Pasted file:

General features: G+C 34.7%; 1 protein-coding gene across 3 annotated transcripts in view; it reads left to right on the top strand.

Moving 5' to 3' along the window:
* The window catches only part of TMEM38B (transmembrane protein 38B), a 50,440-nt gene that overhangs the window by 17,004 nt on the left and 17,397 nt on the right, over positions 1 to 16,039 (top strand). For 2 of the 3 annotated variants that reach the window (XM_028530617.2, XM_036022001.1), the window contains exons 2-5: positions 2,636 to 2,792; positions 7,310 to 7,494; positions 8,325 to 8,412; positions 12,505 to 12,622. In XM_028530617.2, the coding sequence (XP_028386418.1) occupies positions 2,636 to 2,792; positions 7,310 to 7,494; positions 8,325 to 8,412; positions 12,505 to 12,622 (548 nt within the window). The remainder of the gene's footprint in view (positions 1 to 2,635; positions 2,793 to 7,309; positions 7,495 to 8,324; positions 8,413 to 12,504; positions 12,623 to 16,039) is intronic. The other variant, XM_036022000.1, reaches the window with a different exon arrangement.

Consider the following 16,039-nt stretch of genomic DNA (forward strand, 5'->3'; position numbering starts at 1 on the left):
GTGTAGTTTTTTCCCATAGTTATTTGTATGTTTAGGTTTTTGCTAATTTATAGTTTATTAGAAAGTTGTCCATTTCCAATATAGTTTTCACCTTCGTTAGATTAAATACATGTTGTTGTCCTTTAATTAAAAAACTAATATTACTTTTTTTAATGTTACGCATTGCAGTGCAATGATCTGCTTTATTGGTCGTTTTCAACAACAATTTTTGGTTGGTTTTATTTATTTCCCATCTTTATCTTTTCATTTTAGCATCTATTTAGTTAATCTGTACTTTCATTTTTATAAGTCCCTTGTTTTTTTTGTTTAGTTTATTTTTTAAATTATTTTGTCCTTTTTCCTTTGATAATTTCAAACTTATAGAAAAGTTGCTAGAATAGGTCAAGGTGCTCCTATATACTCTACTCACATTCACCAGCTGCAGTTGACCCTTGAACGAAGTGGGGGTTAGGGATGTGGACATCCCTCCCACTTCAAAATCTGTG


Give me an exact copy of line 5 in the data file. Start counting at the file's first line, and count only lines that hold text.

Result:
GTGTAGTTTTTTCCCATAGTTATTTGTATGTTTAGGTTTTTGCTAATTTATAGTTTATTAGAAAGTTGTCCATTTCCAATATAGTTTTCACCTTCGTTAGATTAAATACATGTTGTTGTCCTTTAATTAAAAAACTAATATTACTTTTTTTAATGTTACGCATTGCAGTGCAATGATCTGCTTTATTGGTCGTTTTCAACAACAATTTTTGGTTGGTTTTATTTATTTCCCATCTTTATCTTTTCATTTTAGCATCTATTTAGTTAATCTGTACTTTCATTTTTATAAGTCCCTTGTTTTTTTTGTTTAGTTTATTTTTTAAATTATTTTGTCCTTTTTCCTTTGATAATTTCAAACTTATAGAAAAGTTGCTAGAATAGGTCAAGGTGCTCCTATATACTCTACTCACATTCACCAGCTGCAGTTGACCCTTGAACGAAGTGGGGGTTAGGGATGTGGACATCCCTCCCACTTCAAAATCTGTG